Well, that’s a huge compliment, and my mother, if she reads this story, as she would, would love it more than anything that’s in there. My mother is a family therapist who grew up in Queens, New York, and she always says that everything comes from Queens. He says, “That’s where you get your charm and character,” even though I didn’t grow up there. It didn’t matter what job I ever had, if she ever saw me getting too big for my cigarettes, putting people down, or not treating people with value and respect — that’s the thing that would upset her deeply. She wouldn’t care if I had a big job. I always think, “What would my mother think?” for anything that happens, and that’s a big foundation for me.

Do you think President Biden was punished for not being entertaining enough as president? Has Donald Trump warped the public’s perception of what a president’s performance skills should be?

There were people – who were never recorded – who said, “It’s boring” or “Ugh, so much politics, paper and briefing calls.” And my response to that has always been kind of like, “Well, if you’re not interested in updating the papers and the calls about the history and the policies that are going to affect people’s lives, maybe you need to cover something else.” But the truth is that the vast majority of White House reporters loved the return to politics.

Your exchanges with Fox News White House Correspondent Peter Ducey they were legendary. Do you keep in touch?

I really like Peter. We had a good relationship. We had a lot of fun back and forth, and sometimes heated back and forth in the briefing room. This is healthy in democracy. Peter and I also had many discussions in my office on a number of issues. I always found him professional.

In a split image on television, a masked man and a woman at a White House press conference.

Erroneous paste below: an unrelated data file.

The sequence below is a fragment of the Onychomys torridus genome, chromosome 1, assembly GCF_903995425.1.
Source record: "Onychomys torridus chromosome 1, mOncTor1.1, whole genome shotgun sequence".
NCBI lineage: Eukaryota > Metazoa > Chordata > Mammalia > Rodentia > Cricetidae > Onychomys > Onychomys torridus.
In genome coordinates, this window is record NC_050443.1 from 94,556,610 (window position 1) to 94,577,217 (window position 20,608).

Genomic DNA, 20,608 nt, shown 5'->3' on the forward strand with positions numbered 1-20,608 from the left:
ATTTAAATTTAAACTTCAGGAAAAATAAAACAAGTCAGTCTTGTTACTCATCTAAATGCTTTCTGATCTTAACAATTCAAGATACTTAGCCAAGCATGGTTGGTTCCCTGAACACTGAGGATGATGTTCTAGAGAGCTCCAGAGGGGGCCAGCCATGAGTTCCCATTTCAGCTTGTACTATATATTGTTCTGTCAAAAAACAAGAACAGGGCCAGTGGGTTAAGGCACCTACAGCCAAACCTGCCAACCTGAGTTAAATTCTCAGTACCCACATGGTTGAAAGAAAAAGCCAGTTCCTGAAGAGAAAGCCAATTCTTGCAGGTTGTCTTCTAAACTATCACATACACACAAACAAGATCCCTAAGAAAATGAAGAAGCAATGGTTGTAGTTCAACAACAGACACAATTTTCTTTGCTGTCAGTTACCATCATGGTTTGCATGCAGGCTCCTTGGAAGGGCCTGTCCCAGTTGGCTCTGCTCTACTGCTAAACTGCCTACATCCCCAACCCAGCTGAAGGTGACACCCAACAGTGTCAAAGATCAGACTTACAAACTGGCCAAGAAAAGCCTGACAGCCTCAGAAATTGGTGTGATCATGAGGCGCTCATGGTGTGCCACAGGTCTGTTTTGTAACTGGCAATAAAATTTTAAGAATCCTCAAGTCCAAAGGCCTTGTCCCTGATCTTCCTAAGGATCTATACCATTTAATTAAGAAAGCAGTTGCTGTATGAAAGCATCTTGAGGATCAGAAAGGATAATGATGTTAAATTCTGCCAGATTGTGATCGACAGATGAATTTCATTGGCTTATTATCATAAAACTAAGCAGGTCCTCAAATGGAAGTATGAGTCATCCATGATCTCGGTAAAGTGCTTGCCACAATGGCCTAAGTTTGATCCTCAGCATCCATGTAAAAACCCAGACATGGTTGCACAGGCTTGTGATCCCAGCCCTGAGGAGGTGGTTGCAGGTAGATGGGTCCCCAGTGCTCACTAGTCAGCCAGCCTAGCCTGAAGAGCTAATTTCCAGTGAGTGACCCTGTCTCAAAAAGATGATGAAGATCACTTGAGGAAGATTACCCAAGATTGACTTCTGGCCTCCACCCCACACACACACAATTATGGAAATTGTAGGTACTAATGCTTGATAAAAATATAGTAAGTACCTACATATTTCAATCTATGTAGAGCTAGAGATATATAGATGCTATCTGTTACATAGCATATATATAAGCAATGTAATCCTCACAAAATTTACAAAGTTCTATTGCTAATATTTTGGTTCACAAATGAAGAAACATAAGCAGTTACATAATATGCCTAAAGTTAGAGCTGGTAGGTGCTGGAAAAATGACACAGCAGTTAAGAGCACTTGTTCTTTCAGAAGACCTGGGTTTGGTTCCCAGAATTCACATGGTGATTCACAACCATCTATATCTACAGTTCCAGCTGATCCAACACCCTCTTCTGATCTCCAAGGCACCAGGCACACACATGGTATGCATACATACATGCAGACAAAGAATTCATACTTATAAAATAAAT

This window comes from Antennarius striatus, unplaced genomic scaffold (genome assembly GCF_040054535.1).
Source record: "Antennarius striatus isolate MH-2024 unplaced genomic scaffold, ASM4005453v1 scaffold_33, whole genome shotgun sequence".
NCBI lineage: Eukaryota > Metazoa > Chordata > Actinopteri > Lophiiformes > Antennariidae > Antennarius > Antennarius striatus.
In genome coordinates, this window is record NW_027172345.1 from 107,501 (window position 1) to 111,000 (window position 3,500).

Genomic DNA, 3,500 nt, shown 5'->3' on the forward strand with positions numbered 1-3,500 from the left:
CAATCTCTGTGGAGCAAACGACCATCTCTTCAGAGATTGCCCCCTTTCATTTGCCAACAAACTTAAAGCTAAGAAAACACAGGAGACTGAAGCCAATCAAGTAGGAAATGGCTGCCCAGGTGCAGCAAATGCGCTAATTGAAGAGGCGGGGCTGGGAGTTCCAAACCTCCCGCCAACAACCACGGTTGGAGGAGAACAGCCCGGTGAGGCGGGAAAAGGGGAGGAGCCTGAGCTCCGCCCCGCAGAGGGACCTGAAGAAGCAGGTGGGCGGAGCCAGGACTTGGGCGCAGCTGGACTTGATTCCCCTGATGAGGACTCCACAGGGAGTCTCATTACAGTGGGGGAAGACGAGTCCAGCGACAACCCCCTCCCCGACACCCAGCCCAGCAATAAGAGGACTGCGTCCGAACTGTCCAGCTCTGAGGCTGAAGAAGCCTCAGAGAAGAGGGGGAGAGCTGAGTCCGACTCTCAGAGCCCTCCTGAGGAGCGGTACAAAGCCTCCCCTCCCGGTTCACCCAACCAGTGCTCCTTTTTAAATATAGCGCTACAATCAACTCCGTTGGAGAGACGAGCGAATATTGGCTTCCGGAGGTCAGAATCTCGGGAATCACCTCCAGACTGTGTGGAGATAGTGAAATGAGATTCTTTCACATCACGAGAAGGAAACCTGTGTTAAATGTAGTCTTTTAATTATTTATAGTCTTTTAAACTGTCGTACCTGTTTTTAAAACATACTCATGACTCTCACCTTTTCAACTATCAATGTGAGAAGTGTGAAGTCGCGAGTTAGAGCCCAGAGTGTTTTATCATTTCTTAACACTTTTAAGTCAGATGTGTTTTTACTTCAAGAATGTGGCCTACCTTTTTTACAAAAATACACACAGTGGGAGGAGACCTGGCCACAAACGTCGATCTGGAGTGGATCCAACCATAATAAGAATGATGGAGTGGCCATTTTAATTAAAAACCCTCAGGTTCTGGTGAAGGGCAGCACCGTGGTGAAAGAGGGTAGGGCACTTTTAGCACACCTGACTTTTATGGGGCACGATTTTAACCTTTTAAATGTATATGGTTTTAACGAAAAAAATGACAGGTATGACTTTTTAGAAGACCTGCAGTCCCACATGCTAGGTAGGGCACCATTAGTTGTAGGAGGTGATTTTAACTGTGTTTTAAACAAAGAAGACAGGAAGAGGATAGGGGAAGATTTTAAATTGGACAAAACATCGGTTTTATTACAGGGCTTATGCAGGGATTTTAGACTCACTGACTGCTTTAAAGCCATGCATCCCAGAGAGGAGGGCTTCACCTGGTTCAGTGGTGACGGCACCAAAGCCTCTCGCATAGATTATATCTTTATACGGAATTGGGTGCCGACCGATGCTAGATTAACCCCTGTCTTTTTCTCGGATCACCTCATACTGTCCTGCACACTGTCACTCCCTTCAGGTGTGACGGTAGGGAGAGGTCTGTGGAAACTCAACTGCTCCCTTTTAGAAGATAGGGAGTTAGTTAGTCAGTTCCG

Ducey regularly volleys with White House Press Secretary Jen Psaki during briefings.

(Fox News)

So, what are your thoughts on what we’ve seen on Fox News over the last few weeks in court documents the Dominion Voting Systems defamation suit; against the network? There have been many internal discussions about helping the Republican candidates. Will it affect how Democrats view Fox News in the future?

I don’t think there is an easy answer. The challenge, at least right now, is that it doesn’t hurt [Fox News] so much. If Democrats don’t show up on their air, what do they care? That’s not a big part of their business model, as far as I can tell. At the same time, Fox has a huge audience, including several Democrats. I appeared on “Fox News Sunday” more than any other Sunday show when I was in the White House as press secretary because I felt it was important to have a voice there. There are people like Pete Buttigieg and certainly others who have been quite effective at Fox. And I don’t know that saying that you shouldn’t do that anymore is quite the right thing to do. You are leaving a huge landscape.

So who came up with the name of the show? And what does it say to the viewer?

It was a team effort. I wanted it to say something beyond my name about what we were trying to do. I think the hope is that what we’re going to do is bring people into the room, having people that I know in government or have known in the past, really talk and dig into what the issues are, bring people into the lives of politicians and people that you see in public and show a different side. That’s what people will take away from the show.

A red-haired woman in a green blouse speaks during a press briefing at the White House in 2021.

Jen Psaki at the daily press at the White House on Friday, July 16, 2021.

(Kent Nishimura/Los Angeles Times)

What do you bring to this role that we don’t already know about you?

A huge curiosity about a lot of things going on in the world—whether it’s what the heck is going on in China, how exactly the war in Ukraine is going to end, how all these Senate races are going to land, who the Republican nominee is going to be? And even things people don’t know about me. I’m a mom, obviously. I’m also obsessed with the Olympics. I am a Cincinnati Bengals fan. So I’m curious about a million things.

The best advice I got was to make it a conversation. And also the second part of it which is maybe even more important is to listen to what people are saying and respond to it and not get so caught up in your plan for the show that you don’t take the conversation to the most interesting place.

You are a Bengals fan. I feel a booking for Joe Burrow may be coming.

God, this is the dream. My in-laws said that if he ever came on this show, they would all come to the interview, so I said that’s fine.

Has it already been discussed?

Yes, he has an open invitation to come. Or we will come to him.

Leave a Comment